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The loss of institutional knowledge and decades of experience will be particularly acute in the Senate, where Republicans like Mr. Burr repeatedly crossed the aisle to either negotiate or support bipartisan accords to advance gun legislation, shore up health programs or invest in the nation’s deteriorating infrastructure. Their votes often proved critical to ensuring that the government remained fully funded and open, shielding compromise bills from the threat of a filibuster.
“If you’re a Republican or a Democrat, and you say you’re going to have your way up here on something, generally, you’re wrong,” said Senator Richard C. Shelby of Alabama, the top Republican on the Appropriations Committee, who will see his former aide, Katie Britt, take his seat this week after muscling a final government funding package into law.
“They’ve always said the next generation is terrible in America, and that’s not necessarily so,” he added.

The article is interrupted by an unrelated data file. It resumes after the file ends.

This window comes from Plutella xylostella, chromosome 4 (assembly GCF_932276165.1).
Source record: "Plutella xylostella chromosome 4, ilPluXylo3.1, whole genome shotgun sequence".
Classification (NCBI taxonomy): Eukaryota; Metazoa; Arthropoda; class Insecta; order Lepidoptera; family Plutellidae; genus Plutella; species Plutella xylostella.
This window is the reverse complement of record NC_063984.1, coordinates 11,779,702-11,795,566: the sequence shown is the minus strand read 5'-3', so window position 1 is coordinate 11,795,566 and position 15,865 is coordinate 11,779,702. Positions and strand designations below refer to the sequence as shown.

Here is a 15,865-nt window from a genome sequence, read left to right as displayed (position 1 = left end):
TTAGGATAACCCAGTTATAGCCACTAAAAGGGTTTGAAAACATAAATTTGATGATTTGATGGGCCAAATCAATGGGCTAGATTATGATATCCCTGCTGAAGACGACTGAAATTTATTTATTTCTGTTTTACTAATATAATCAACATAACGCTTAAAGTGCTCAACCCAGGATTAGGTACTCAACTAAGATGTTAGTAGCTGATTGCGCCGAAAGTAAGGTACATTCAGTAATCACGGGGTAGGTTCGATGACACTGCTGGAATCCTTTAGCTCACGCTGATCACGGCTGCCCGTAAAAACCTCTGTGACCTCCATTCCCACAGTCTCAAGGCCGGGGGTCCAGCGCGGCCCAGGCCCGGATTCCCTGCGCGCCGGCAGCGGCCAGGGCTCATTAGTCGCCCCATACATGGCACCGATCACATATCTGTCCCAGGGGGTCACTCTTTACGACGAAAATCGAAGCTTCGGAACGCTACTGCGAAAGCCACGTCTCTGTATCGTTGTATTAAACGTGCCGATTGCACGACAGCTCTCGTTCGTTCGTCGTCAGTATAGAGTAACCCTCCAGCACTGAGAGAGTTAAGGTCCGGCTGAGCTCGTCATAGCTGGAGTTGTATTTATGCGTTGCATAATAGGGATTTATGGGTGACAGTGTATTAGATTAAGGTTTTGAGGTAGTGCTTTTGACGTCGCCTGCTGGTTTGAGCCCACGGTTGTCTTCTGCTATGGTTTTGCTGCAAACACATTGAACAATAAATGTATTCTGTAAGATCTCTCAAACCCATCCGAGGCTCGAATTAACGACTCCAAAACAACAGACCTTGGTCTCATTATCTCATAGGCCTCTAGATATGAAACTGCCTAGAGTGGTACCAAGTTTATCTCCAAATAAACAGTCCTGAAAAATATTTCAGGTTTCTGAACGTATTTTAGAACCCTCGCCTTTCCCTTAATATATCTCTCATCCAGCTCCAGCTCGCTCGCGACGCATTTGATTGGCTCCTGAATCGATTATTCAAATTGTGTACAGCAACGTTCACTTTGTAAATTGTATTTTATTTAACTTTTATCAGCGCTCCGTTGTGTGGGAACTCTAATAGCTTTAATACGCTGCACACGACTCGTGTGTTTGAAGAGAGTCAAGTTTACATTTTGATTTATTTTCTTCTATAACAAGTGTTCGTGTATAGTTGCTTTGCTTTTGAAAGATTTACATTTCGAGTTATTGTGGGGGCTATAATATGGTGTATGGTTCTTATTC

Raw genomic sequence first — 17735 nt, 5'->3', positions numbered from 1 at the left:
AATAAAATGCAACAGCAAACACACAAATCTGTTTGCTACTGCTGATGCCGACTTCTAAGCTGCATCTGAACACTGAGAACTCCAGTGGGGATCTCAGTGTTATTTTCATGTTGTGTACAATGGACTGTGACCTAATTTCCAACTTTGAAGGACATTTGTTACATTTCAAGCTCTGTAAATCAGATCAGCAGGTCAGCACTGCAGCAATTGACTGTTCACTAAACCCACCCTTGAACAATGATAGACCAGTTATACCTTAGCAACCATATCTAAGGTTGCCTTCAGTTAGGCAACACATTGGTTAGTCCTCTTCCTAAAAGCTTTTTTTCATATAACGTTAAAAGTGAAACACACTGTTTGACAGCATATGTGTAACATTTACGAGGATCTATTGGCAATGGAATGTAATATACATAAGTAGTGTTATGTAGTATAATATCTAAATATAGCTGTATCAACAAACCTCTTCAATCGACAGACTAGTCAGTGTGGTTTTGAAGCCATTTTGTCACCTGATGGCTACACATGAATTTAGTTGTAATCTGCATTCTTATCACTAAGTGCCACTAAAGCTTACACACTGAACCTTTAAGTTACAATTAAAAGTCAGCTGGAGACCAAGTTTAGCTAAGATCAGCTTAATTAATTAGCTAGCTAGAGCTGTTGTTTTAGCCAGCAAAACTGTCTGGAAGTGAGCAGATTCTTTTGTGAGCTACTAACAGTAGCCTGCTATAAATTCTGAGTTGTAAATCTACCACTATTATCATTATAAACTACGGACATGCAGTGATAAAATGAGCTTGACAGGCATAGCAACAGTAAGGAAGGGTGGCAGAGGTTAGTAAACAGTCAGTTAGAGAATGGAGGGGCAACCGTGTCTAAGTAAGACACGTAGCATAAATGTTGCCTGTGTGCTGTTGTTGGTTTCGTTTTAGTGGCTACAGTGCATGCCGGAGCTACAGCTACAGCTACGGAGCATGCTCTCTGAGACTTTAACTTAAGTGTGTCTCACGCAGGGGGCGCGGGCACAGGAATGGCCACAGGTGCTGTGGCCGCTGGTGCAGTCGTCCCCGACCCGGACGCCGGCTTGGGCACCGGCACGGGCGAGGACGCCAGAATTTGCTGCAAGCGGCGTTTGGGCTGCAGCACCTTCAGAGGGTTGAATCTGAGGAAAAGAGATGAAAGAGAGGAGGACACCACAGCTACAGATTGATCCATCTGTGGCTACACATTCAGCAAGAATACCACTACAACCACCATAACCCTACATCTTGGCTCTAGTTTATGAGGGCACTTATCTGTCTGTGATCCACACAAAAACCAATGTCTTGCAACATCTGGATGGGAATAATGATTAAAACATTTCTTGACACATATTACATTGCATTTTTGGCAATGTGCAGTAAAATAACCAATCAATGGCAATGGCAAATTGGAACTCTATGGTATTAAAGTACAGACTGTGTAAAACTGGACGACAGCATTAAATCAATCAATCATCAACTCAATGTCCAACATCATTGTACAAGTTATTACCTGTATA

But the incoming class of senators may not demonstrate the same appetite for bipartisan work. The institutional memory of a functioning, if often messy, legislative branch — passing budget resolutions, marking up legislation in committee, hammering out differences between the House and the Senate — is also fading with the departure of more than a century of combined experience.
“There were unwritten rules that applied — quite different than they are today,” Mr. Leahy, who was first elected in 1974, said in his farewell speech to the Senate. “Senators didn’t engage in scorched-earth politics because they knew they’d return the day after an election to a Senate that only worked if you found and stood on common ground.”
He spoke about the years spent forging friendships and relationships with lawmakers in both parties. “I fear those days may be gone, but I pray just temporarily,” Mr. Leahy said. “Because if we don’t start working together more, if we don’t know and respect each other, the world’s greatest deliberative body will sink slowly into irrelevance.”
Several retiring lawmakers used their final floor speeches to make pointed remarks about how power and legislative responsibility were increasingly centralized with leaders and their aides, or the importance of putting their oaths of office ahead of politics.
“We just have an incredible amount of wasted talent,” Mr. Blunt lamented in his final speech on the Senate floor.
“The only thing worse than the way we do it would be not doing it,” he added. “Just decide not to get our work done and see what happens.”